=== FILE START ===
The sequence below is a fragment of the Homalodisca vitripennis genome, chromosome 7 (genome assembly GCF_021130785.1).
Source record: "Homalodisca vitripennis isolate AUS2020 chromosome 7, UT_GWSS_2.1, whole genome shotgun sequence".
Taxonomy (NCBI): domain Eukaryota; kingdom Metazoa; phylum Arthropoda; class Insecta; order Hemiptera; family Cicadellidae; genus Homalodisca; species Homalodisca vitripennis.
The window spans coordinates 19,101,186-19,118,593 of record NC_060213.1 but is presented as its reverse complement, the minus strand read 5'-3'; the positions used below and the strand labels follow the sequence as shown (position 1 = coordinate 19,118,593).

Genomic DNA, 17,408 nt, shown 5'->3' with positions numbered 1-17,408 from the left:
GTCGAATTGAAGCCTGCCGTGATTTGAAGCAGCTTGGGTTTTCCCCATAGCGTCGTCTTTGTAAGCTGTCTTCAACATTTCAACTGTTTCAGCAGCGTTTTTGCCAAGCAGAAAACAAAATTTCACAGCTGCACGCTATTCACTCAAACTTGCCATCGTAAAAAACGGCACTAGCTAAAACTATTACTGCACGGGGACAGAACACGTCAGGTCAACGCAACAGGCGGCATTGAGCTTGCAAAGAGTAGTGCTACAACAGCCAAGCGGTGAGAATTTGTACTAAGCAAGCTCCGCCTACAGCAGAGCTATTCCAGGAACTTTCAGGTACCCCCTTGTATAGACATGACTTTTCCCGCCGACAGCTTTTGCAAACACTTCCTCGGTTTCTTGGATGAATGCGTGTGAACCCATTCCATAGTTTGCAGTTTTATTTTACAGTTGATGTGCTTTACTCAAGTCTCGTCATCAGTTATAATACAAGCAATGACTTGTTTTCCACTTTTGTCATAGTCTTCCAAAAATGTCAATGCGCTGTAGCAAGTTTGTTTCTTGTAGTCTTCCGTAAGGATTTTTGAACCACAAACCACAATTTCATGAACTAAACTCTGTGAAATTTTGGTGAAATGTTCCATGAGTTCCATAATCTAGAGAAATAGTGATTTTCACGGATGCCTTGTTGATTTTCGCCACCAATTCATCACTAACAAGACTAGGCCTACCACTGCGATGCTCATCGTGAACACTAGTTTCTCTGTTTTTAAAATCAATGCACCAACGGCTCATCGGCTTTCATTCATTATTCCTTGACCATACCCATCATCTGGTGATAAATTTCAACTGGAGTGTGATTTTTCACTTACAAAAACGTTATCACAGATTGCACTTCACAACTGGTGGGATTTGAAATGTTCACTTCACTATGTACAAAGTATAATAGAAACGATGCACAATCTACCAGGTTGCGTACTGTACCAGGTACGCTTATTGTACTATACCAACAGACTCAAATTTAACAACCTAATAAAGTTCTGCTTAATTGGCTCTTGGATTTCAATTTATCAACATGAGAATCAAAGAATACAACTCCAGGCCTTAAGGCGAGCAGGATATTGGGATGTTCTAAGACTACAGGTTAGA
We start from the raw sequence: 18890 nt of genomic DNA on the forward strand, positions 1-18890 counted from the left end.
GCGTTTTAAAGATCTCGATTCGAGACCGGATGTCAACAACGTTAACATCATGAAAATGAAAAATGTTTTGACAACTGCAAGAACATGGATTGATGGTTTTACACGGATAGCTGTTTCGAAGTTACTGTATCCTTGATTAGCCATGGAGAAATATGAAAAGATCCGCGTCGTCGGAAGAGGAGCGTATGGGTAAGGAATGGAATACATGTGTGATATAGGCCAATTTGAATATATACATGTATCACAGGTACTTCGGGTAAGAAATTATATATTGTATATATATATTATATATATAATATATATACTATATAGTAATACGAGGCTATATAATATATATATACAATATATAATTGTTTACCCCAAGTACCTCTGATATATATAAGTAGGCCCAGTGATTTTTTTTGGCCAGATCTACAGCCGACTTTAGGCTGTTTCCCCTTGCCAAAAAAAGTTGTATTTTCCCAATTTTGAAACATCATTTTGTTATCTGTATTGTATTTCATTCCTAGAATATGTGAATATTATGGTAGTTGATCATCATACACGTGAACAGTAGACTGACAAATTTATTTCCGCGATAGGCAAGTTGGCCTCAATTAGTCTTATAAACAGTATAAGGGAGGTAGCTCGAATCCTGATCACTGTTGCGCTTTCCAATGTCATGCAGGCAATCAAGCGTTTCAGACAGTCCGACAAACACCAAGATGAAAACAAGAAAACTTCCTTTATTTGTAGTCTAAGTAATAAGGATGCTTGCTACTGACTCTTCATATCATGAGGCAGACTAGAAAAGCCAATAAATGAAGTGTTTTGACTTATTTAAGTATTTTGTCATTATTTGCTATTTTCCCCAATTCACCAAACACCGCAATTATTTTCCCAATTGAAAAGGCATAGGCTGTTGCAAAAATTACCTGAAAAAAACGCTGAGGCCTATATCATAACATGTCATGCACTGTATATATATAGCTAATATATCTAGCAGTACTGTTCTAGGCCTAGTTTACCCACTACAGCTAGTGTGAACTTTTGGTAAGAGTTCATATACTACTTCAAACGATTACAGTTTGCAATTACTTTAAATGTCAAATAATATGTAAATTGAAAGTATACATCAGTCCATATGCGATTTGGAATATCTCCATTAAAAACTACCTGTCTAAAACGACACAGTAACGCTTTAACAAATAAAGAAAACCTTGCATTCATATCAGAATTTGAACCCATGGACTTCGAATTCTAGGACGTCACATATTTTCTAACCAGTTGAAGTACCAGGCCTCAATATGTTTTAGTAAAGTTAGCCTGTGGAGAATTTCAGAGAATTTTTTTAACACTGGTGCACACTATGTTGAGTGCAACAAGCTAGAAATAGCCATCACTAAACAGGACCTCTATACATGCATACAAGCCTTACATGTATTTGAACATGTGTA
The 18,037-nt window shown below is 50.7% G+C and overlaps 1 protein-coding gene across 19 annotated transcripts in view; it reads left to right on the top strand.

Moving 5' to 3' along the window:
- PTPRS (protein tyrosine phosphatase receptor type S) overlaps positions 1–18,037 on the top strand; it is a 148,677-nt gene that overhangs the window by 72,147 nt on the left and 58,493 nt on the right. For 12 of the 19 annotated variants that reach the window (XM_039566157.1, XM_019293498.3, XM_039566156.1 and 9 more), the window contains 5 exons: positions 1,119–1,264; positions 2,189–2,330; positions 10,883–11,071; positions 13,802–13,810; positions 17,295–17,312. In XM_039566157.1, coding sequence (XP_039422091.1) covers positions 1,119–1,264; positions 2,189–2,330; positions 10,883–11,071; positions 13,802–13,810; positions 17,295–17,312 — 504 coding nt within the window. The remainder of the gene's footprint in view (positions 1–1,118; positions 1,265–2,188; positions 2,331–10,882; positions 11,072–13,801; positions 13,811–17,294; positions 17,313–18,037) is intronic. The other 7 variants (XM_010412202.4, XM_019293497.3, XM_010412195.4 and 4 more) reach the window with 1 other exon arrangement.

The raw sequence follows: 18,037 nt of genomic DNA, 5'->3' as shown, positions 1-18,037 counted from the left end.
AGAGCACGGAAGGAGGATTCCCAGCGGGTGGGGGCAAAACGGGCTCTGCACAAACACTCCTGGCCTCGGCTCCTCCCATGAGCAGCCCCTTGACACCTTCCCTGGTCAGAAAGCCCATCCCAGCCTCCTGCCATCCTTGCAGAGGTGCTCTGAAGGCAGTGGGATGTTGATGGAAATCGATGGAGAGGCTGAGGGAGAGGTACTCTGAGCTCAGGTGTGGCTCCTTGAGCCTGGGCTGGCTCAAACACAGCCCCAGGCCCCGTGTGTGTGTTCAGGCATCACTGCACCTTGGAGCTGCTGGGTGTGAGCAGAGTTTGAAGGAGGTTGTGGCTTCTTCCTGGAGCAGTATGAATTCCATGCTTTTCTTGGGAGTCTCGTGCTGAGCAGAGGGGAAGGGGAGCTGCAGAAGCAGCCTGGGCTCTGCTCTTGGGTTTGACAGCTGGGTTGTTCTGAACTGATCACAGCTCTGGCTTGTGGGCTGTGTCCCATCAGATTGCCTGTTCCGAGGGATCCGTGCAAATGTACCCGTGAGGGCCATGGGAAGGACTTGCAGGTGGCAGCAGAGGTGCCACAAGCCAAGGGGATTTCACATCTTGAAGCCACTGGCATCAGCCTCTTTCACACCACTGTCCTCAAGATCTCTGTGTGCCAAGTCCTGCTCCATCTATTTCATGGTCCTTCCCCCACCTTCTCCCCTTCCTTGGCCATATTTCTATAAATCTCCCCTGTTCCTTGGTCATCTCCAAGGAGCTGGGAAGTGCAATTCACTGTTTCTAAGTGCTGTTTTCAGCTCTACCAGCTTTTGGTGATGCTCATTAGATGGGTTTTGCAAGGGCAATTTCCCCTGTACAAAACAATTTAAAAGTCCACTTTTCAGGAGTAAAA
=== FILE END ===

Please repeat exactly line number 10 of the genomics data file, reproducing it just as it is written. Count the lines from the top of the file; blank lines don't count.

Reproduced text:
Moving 5' to 3' along the window: